How to Braid a Six Strand Challah

When my husband’s grandmother was 90 years old she sat me down at her kitchen table and handed me six strands of thread. With those six strands she taught me the traditional way to braid a challah (the ceremonial bread for the Jewish sabbath commonly referred to as egg braid in bakeries).

It is a custom to serve two loaves of bread side by side when welcoming the beginning of shabbat. The torah describes the specific way the 12 tribes of Israel were to present their loaves of bread to the priests in the Temple–in two rows,six loaves in each row. I can’t help wondering if two six-braided loaves placed side by side in a modern Jewish kitchen isn’t representative of this ancient custom?


Preparation Instructions


Arrange the six strands of dough next to each other vertically. Gently pinch the very top ends of the dough strips together.


Cross the third strip from the left over the fourth strip and take the fourth strip and lay it down pointing straight up over the pinched ends.
You now have two strips to the left, two strips to the right, o­ne up and o­ne down in the middle.


Starting with the outside strip of dough o­n the right, bring the dough over the additional right strip and the center strip. Transfer the dough to your left hand. With your right hand bring down the upper strip of dough while your left hand brings up its strand of dough. You now, again, have 2 strips to the left, two strips to the right, o­ne up and o­ne down.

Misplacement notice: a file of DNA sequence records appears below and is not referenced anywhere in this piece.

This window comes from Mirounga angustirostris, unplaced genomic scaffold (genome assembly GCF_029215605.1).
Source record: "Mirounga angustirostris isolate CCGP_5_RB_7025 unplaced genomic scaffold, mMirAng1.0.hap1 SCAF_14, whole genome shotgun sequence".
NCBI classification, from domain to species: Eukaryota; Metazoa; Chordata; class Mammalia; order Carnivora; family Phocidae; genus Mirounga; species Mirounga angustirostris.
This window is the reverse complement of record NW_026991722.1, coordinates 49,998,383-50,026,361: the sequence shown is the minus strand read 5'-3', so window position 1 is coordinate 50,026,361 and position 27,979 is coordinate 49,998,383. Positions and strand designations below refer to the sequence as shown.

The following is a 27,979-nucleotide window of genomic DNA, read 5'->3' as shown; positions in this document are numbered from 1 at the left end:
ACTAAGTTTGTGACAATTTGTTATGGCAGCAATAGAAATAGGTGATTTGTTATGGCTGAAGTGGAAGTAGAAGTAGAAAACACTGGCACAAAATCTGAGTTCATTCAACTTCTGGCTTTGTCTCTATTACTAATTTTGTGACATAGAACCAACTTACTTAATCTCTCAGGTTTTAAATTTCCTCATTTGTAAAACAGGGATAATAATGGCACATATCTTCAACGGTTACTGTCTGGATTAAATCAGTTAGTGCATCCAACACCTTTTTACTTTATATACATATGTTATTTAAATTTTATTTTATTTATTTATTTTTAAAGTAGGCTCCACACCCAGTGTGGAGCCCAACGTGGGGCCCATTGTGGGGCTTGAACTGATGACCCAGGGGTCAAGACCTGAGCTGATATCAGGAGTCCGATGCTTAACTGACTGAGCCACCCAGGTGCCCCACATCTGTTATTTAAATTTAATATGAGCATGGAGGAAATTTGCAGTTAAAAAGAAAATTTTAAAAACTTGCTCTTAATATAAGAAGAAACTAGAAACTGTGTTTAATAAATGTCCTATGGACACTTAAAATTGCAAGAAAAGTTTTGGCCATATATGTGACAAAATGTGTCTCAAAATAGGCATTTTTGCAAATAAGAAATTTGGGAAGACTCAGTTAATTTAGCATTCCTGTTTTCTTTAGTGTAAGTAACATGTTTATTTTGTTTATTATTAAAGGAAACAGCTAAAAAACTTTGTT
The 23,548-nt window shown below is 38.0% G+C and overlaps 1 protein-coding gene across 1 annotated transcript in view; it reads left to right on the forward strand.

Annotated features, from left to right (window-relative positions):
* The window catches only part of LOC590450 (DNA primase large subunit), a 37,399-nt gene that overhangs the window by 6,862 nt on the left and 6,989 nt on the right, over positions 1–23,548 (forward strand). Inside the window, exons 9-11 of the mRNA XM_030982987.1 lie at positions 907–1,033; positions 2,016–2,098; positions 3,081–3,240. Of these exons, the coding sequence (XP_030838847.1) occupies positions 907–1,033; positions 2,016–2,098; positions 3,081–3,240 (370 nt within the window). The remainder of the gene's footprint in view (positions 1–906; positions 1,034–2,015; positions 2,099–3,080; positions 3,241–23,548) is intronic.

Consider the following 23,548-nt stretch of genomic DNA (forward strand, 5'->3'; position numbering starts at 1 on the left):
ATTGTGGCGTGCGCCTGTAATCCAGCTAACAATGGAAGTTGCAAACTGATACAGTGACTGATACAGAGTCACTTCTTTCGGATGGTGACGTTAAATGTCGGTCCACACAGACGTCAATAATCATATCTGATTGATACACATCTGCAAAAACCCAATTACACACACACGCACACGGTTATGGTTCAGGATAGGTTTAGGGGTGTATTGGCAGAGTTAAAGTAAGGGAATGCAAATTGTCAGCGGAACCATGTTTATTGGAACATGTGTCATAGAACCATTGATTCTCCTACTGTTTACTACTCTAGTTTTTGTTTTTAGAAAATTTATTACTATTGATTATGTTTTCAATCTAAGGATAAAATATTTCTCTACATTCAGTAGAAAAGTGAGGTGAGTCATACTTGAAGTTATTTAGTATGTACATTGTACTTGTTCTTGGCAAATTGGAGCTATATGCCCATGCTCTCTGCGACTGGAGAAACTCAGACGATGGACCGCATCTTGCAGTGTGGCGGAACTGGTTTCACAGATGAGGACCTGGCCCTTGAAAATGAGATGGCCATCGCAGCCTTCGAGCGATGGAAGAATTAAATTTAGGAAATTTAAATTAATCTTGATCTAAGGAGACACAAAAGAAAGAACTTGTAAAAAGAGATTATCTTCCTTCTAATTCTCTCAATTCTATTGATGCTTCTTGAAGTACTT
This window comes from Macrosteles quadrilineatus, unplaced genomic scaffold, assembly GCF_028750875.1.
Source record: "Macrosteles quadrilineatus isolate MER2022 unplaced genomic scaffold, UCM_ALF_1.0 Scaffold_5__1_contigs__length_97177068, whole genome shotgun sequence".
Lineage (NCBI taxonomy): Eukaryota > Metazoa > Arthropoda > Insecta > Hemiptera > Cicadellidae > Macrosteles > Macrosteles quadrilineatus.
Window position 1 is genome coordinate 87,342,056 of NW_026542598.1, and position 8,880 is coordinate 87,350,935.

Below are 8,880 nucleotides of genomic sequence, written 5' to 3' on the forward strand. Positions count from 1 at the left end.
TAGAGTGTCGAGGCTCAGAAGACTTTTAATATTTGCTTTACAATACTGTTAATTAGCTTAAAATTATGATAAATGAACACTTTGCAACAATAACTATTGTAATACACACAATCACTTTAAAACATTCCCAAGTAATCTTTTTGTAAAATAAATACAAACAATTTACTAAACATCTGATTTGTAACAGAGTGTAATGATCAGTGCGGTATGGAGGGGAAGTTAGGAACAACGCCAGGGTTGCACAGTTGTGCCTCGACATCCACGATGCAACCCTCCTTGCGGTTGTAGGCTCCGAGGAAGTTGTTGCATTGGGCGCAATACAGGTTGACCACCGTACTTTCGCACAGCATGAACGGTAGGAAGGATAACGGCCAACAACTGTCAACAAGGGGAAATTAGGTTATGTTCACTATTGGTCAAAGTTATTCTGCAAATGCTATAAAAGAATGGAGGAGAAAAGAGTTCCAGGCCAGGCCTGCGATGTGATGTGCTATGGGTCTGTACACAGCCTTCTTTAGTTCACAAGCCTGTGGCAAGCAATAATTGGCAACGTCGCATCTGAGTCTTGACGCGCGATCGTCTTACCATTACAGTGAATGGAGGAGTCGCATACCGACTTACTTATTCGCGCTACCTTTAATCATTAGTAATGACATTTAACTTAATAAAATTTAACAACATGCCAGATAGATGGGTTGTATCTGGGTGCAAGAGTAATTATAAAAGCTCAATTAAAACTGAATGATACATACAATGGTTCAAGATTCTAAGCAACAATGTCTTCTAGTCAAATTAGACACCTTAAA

Repeat this same procedure with the left side. You are basically using the same technique that you would use with a regular braid you just have the extra step of bringing the dough over two strands instead of one and, of course, bringing the top strand down and the strand that did the crossing up.


The steps are ACROSS, DOWN, UP. Or as I tell my students as they try to remember which strip goes up, “The o­ne that does the work (goes over) gets the promotion!”ing down the dough and putting up the dough.


When the challah is braided, pinch the ends together and tuck them underneath by “walking” the dough back under or pinching it more into the center of the dough. This prevents the challah from looking bulbous at the ends.

  • Share this:


Leave a Comment

Your email address will not be published. Required fields are marked *